On that holiday my then nine-year-old son insisted on taking I’m Not Scared from me and reading it whenever I put it down! It’s not really a children’s book – even though a child is the main character – but this probably tells you why it sprang to mind as a potential game changer for my friend’s husband. (I bet it was the title that grabbed my son’s attention…)

Back to the book launch. After I had left, I carried on thinking about books that I might recommend to reluctant ‘older readers’ and, with the holiday season upon us, thought I’d share four quality yet easy reads below if you’re stuck for a gift for an adult family member or friend who isn’t keen on reading but would be open to trying something new. All apart from the Anne Tyler are aimed at late ‘tween’ or YA audiences, but all are equally engrossing and suitable for adults.

I won’t pad out this post with book summaries – you’ll find them on each title’s Amazon page (click the book cover to open in a new tab). What I will say is that I’d be surprised if these books don’t engross the recipients…

              screen-shot-2016-11-27-at-14-26-54                       Holes by Louise Sachar

             screen-shot-2016-11-27-at-14-35-25                        screen-shot-2016-11-27-at-14-36-57

As for my friend’s husband, I’ll no doubt have to report back what he thought!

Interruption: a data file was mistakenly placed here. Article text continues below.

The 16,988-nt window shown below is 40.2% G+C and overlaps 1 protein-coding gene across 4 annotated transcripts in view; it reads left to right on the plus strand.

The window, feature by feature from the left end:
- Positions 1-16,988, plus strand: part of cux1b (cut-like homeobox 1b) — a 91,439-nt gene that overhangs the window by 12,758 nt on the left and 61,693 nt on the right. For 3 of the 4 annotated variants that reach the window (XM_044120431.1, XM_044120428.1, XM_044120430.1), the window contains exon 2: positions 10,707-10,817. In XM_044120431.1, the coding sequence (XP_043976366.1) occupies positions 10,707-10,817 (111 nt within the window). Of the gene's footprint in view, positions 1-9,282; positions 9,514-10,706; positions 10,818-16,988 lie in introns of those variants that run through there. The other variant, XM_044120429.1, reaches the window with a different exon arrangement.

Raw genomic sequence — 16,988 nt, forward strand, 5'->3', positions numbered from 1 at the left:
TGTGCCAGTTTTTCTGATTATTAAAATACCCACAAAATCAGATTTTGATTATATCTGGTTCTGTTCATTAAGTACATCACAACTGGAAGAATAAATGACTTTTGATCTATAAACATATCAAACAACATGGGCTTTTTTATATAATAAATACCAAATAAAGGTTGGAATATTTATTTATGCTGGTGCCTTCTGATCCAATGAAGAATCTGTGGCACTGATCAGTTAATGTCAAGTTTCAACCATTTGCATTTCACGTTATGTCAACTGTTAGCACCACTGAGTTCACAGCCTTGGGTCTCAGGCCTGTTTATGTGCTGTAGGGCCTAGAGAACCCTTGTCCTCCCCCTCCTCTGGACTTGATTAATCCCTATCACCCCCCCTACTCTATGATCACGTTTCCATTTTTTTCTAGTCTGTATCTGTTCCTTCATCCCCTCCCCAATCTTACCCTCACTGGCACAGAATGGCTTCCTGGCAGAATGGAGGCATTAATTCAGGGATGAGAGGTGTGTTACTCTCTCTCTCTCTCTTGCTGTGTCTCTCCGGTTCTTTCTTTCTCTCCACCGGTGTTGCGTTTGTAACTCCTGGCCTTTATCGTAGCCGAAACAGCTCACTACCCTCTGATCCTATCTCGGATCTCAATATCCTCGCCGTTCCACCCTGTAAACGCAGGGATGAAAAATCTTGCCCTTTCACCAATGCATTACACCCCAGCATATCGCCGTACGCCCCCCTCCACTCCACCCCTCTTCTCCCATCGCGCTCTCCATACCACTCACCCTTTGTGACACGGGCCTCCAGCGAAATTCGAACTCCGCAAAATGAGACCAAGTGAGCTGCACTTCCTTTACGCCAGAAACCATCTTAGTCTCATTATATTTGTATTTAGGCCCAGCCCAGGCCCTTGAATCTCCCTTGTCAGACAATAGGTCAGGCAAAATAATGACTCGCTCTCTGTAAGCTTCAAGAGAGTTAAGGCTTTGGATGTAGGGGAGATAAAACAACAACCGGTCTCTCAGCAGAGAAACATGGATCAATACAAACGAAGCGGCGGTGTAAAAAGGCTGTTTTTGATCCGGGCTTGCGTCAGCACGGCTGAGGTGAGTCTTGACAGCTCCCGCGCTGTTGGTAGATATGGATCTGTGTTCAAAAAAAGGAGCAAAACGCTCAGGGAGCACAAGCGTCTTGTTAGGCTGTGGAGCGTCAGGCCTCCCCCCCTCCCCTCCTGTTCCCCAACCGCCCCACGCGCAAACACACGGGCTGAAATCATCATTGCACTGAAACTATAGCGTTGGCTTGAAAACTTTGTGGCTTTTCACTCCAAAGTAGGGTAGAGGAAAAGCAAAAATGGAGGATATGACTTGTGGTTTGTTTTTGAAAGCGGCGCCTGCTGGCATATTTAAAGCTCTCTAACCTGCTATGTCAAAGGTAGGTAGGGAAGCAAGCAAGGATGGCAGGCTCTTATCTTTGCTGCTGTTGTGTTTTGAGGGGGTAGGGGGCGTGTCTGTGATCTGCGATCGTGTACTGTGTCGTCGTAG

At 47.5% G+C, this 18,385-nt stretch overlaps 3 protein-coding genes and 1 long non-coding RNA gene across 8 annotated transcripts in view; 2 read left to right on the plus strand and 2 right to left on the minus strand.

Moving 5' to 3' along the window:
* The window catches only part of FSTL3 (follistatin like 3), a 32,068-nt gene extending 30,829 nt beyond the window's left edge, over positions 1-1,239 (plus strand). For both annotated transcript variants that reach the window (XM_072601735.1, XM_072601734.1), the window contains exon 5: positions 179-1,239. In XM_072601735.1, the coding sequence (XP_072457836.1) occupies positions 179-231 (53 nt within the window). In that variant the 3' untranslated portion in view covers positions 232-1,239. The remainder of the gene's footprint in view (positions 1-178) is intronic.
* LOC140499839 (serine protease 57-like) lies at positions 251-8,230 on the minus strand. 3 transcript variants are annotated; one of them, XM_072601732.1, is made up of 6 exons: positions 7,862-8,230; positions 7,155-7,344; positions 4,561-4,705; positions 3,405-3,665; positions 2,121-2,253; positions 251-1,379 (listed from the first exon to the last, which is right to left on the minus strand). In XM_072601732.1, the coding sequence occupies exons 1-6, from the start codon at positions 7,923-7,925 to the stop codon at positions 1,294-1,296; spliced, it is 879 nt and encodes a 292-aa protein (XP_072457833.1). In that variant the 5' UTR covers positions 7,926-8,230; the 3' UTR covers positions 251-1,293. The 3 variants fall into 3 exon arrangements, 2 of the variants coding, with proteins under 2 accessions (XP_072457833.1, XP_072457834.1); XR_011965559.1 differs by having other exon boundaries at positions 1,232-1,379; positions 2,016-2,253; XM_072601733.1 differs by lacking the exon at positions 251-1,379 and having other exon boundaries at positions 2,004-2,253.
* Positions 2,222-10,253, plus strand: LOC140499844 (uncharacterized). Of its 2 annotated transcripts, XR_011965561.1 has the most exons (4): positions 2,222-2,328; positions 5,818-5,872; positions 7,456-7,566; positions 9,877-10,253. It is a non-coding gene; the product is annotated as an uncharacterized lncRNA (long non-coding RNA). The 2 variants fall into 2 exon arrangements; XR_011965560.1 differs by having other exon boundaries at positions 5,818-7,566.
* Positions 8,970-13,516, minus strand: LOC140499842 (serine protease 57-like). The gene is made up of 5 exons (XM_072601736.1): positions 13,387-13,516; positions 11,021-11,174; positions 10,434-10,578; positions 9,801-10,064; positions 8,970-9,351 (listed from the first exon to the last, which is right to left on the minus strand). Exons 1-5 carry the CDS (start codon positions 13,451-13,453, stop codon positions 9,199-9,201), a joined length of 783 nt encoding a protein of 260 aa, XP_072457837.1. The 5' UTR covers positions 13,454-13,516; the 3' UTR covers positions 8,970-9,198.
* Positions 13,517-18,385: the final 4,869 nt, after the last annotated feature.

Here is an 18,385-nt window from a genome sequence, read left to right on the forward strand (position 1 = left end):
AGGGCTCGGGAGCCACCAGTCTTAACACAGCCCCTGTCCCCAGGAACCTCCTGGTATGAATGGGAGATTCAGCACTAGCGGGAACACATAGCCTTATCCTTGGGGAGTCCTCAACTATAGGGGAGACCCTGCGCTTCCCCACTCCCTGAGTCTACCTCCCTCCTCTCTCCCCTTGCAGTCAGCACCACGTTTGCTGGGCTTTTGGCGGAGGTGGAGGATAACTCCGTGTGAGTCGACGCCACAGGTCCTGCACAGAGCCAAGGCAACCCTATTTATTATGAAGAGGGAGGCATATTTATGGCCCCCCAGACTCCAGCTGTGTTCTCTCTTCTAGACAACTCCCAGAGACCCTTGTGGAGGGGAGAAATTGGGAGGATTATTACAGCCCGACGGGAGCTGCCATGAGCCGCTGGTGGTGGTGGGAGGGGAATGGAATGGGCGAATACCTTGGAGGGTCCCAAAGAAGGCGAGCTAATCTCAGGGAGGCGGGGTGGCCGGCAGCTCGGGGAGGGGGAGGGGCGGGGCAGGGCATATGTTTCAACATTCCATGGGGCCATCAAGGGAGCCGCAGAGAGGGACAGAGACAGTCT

Happy reading and happy holidays! 🎄

PS Don’t forget that you can quickly preview all of my children’s books for ages 6-11 for FREE with the fun interactive widgets below  – just click then choose which book to read  🙂



















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What’s the best thing about being a children’s author?

I’m often asked at school visits what I enjoy most about being a children’s author. Last week when I visited the delightful St Osmund’s Primary School in my local village,  Barnes, the question came up again in several sessions and I thought I’d say a little bit more about it here.

St Osmund's Primary School - exterior image

St Osmund’s Primary School – Barnes village

Before I carry on, I should say that the second best thing about being a children’s author is going out and meeting young readers at school visits and other events  🙂 We writers spend a lot of time alone – or perhaps I should say “alone” given all the characters that fill our heads! Getting to meet the audience you’ve been writing for and watching as they fall silent –  absorbed in the world you have created as you share your story – is truly magical. And the children never cease to amaze me with their thoughtful and intelligent observations and questions – not just about my stories and being an author, but also about the joy they get from reading for pleasure and writing their own stories.